Despite being a gloriously ramshackle affair a long way from today's polished Pride festivals, it attracted a far bigger crowd than anticipated. "There wasn't a main stage: the stage was [made from] a lorry cargo bed," Dr Bev recalls with an affectionate laugh. "But when me and another drag queen called Miss Kitty did a lip-sync to 'It's Raining Men', 2,500 people in Bute Park absolutely lapped it up." Cardiff Mardi Gras has also blossomed into an annual event, and was renamed Pride Cymru in 2014.
In the last two decades, new Pride events run by and for especially marginalised sections of the LGBTQ+ community have sprung up. After beginning in 2005 as a seaside day trip for the Black Lesbians in the UK [BLUK] social network, UK Black Pride has evolved into Europe's largest celebration for African, Asian, Middle Eastern, Latin American, and Caribbean-heritage LGBTQ+ people. "The communities UK Black Pride fights for and represents continue to show up and show out," says Phyll Opoku-Gyima, its co-founder and executive director. "I think our growth is testament to two things: the increasing need for spaces like UK Black Pride and our desire to always have spaces where our cultures and experiences are truly centred and celebrated."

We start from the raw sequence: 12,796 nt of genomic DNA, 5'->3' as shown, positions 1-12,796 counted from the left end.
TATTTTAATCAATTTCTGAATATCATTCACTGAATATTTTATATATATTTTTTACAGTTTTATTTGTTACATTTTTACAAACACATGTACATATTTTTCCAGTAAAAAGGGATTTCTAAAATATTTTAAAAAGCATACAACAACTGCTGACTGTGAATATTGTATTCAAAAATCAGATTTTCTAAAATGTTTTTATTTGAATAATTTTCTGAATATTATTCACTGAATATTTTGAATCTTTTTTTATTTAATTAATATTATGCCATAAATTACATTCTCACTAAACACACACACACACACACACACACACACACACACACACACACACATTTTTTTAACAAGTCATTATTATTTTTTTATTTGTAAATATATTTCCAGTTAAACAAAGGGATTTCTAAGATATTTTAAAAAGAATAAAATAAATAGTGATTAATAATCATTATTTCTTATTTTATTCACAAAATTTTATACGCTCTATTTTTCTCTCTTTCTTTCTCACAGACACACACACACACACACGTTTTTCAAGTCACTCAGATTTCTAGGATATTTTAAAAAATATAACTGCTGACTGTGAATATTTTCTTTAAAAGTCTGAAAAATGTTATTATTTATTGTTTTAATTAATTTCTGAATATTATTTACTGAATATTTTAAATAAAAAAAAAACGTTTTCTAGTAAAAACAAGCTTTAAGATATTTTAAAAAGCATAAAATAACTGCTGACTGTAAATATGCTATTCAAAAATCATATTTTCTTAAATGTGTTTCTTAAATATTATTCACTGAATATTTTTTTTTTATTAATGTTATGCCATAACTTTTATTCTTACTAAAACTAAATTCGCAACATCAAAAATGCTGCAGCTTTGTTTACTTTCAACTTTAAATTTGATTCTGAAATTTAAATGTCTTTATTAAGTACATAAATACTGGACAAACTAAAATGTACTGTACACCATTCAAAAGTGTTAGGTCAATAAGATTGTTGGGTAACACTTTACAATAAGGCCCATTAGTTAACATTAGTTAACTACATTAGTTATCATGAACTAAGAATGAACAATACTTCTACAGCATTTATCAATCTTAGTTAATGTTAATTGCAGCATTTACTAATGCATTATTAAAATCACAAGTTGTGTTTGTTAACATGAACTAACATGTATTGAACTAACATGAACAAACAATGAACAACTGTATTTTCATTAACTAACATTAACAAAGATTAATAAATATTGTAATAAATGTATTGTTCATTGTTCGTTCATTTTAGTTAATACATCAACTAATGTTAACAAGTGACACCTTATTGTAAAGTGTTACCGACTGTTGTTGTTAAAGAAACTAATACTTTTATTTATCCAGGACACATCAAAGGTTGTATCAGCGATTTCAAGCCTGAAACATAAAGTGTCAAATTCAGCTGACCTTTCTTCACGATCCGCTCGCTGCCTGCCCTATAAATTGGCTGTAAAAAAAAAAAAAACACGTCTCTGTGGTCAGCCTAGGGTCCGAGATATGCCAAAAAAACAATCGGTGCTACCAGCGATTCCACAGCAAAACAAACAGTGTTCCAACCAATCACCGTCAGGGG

To this end, Opoku-Gyima says that UK Black Pride is now "going to be focusing more on our year-round offering as well", so that "meaningful, culturally-inclusive and sensitive support" for queer people of colour isn't just a staple of Pride season. Another community-led initiative supporting a particularly marginalised group is Trans Pride Brighton, which launched in 2013 and now attracts 10,000 attendees, making it the largest trans rights protest outside North America. However, co-founder Sarah Savage says growing the event year-on-year has never really been an objective. "What we do is a bit different from many other Pride festivals," Savage explains. "It's less about raising awareness among the cisgender community and more about providing a community for trans and intersex people. Every year, multiple people come up to us and say they’ve had the most amazing day of their lives. For some people, it's the first time they've ever met another trans person or gone out dressed as the real them."
Nearly everyone’s doing this voluntarily. I can count on one hand the number of people who get paid to organise a Pride festival. We’re all from the LGBTQ+ community, and we’re all trying our best.